W.T.Taylor & Co. Ltd
In the year 1904 W.T.Taylor (1848-1925) founded a firm in Horwich in the north of England. With 1,200 looms it was at one time the largest maker of towels in the British Empire and second in the world only to a firm in the US. The company brand name was Wavecrest. W.T.Taylor & Company Limited remained independent until 1970 when it was taken over by the Spirella Group and became Stott & Smith with the Chortex brand name. W.T.Taylor (pictured) was my great grandfather. The picture is a watercolour portrait which was for many decades displayed on the office wall at Victoria Mill, the company's main premises, in Horwich. According to Keith Taylor, my second cousin and also a great grandson of W.T.Taylor, the painting was thrown into a skip when Spirella took over, and it was purely by chance that he came across it and was able to rescue it for posterity.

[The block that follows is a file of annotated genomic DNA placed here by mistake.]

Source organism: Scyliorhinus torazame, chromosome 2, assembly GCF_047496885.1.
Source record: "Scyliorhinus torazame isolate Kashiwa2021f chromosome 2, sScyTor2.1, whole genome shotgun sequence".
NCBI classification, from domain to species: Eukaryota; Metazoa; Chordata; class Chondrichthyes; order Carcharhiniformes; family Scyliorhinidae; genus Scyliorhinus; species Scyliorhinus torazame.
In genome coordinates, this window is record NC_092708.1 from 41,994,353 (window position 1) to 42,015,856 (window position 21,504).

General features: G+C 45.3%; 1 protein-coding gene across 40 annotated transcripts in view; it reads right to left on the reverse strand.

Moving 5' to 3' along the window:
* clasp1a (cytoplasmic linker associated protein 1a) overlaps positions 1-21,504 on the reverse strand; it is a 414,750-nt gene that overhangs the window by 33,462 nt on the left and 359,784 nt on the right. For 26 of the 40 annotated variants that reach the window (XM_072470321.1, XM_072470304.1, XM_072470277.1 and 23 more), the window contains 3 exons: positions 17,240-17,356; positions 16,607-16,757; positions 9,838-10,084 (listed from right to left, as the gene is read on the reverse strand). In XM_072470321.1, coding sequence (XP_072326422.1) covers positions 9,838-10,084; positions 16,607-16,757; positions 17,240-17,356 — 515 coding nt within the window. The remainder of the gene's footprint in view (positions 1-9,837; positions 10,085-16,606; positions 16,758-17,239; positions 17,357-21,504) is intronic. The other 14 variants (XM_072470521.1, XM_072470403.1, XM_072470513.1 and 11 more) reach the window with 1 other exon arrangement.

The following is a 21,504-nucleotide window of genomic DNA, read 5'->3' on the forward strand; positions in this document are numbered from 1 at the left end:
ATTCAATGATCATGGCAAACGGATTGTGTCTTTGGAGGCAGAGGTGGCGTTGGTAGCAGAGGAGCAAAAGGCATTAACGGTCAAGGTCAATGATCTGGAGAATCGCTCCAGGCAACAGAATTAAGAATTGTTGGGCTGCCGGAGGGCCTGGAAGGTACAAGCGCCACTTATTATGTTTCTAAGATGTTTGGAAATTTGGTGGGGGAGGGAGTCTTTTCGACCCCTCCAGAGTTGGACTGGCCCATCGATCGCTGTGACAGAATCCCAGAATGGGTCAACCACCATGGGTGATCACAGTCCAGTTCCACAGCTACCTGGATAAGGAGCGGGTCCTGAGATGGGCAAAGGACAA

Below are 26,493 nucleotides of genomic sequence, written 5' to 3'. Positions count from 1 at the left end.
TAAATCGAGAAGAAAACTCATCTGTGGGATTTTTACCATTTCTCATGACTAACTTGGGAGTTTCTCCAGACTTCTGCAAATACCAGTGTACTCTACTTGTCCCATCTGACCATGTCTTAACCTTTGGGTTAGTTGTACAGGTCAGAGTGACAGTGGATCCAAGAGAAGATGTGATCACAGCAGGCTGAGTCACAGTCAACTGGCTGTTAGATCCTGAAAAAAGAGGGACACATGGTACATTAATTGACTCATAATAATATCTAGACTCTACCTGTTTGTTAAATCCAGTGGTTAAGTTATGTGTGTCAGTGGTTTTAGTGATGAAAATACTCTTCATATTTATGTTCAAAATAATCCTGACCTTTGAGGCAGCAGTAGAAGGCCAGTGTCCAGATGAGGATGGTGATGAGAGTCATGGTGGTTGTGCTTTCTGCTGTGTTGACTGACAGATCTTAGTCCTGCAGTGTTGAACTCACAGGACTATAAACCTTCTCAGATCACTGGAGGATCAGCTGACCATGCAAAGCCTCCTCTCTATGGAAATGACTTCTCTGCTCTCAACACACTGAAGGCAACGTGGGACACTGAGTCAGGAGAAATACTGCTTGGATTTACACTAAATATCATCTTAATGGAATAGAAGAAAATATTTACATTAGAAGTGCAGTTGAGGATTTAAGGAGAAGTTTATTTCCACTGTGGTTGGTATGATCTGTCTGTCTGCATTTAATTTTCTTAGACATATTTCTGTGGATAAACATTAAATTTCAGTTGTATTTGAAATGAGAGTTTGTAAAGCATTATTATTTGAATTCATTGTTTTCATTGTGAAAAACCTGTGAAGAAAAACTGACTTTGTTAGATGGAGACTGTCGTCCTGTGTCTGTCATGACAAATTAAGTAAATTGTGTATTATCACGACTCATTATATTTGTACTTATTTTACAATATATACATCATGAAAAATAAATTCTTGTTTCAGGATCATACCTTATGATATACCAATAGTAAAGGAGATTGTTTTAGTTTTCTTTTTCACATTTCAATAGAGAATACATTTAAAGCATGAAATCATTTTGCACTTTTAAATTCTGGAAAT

W.T.Taylor's son, John Taylor (my grandfather), joined the business as company salesman and became Joint Managing Director with his brother Harry Taylor when W.T.Taylor died in 1925. My father Kenneth Taylor joined W.T.Taylor & Co. Ltd soon after the Second World War and later became Managing Director.
The demolition of Victoria Mill, Horwich
remains in business to this day (not any more – read the 4th response below) following a fairly recent management buyout, though employs only a small fraction of the number of people who worked there in its heyday. The last connection between the Taylor family and Chortex (as the company is now called) is that my father (87) used to attend the Victoria Mill pensioners Christmas party every year.
The Stott & Smith name goes back even further than W.T.Taylor, having started in Manchester in 1892 (Tom Stott and Alfred Smith, agents at first, then manufacturers in Congleton). The Chortex brand name comes from a Chorley textiles company, E.H.Cooper.